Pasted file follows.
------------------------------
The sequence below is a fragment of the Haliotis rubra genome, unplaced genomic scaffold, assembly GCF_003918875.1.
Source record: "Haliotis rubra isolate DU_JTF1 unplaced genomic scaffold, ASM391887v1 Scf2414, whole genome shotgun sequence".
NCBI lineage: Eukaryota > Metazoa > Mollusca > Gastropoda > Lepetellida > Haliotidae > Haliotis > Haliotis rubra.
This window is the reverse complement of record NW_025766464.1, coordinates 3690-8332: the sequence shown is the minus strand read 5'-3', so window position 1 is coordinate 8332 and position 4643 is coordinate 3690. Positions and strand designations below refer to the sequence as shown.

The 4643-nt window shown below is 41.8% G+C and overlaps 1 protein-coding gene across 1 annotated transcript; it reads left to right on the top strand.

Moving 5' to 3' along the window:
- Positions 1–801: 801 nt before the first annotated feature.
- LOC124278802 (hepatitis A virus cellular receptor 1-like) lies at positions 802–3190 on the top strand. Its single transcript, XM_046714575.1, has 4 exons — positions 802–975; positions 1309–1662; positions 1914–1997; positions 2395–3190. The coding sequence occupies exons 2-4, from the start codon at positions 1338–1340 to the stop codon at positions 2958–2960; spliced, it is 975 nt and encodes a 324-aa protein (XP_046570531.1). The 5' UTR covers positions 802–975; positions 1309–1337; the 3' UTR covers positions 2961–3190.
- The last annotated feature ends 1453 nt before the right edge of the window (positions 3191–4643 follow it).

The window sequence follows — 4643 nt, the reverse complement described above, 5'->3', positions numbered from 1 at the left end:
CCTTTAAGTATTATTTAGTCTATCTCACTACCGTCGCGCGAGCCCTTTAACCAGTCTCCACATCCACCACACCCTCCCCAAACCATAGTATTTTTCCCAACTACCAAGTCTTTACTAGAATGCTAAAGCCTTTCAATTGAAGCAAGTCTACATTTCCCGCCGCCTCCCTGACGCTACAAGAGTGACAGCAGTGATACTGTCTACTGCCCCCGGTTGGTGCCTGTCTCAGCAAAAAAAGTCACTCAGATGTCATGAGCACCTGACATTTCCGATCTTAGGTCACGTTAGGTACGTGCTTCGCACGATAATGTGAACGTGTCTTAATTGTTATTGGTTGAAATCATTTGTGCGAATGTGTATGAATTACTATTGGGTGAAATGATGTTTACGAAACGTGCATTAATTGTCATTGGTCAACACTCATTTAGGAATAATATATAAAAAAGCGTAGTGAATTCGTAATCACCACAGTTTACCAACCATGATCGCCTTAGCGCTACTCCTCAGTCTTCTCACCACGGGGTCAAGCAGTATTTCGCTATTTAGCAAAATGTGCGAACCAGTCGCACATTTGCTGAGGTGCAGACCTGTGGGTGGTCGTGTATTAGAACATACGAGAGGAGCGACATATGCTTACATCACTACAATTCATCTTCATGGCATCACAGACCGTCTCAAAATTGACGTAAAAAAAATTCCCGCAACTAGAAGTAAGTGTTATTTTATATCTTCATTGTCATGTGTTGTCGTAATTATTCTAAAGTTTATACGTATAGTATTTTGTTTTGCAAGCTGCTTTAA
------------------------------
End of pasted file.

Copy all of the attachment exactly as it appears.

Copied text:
The sequence below is a fragment of the Haliotis rubra genome, unplaced genomic scaffold, assembly GCF_003918875.1.
Source record: "Haliotis rubra isolate DU_JTF1 unplaced genomic scaffold, ASM391887v1 Scf2414, whole genome shotgun sequence".
NCBI lineage: Eukaryota > Metazoa > Mollusca > Gastropoda > Lepetellida > Haliotidae > Haliotis > Haliotis rubra.
This window is the reverse complement of record NW_025766464.1, coordinates 3690-8332: the sequence shown is the minus strand read 5'-3', so window position 1 is coordinate 8332 and position 4643 is coordinate 3690. Positions and strand designations below refer to the sequence as shown.

The 4643-nt window shown below is 41.8% G+C and overlaps 1 protein-coding gene across 1 annotated transcript; it reads left to right on the top strand.

Moving 5' to 3' along the window:
- Positions 1–801: 801 nt before the first annotated feature.
- LOC124278802 (hepatitis A virus cellular receptor 1-like) lies at positions 802–3190 on the top strand. Its single transcript, XM_046714575.1, has 4 exons — positions 802–975; positions 1309–1662; positions 1914–1997; positions 2395–3190. The coding sequence occupies exons 2-4, from the start codon at positions 1338–1340 to the stop codon at positions 2958–2960; spliced, it is 975 nt and encodes a 324-aa protein (XP_046570531.1). The 5' UTR covers positions 802–975; positions 1309–1337; the 3' UTR covers positions 2961–3190.
- The last annotated feature ends 1453 nt before the right edge of the window (positions 3191–4643 follow it).

The window sequence follows — 4643 nt, the reverse complement described above, 5'->3', positions numbered from 1 at the left end:
CCTTTAAGTATTATTTAGTCTATCTCACTACCGTCGCGCGAGCCCTTTAACCAGTCTCCACATCCACCACACCCTCCCCAAACCATAGTATTTTTCCCAACTACCAAGTCTTTACTAGAATGCTAAAGCCTTTCAATTGAAGCAAGTCTACATTTCCCGCCGCCTCCCTGACGCTACAAGAGTGACAGCAGTGATACTGTCTACTGCCCCCGGTTGGTGCCTGTCTCAGCAAAAAAAGTCACTCAGATGTCATGAGCACCTGACATTTCCGATCTTAGGTCACGTTAGGTACGTGCTTCGCACGATAATGTGAACGTGTCTTAATTGTTATTGGTTGAAATCATTTGTGCGAATGTGTATGAATTACTATTGGGTGAAATGATGTTTACGAAACGTGCATTAATTGTCATTGGTCAACACTCATTTAGGAATAATATATAAAAAAGCGTAGTGAATTCGTAATCACCACAGTTTACCAACCATGATCGCCTTAGCGCTACTCCTCAGTCTTCTCACCACGGGGTCAAGCAGTATTTCGCTATTTAGCAAAATGTGCGAACCAGTCGCACATTTGCTGAGGTGCAGACCTGTGGGTGGTCGTGTATTAGAACATACGAGAGGAGCGACATATGCTTACATCACTACAATTCATCTTCATGGCATCACAGACCGTCTCAAAATTGACGTAAAAAAAATTCCCGCAACTAGAAGTAAGTGTTATTTTATATCTTCATTGTCATGTGTTGTCGTAATTATTCTAAAGTTTATACGTATAGTATTTTGTTTTGCAAGCTGCTTTAA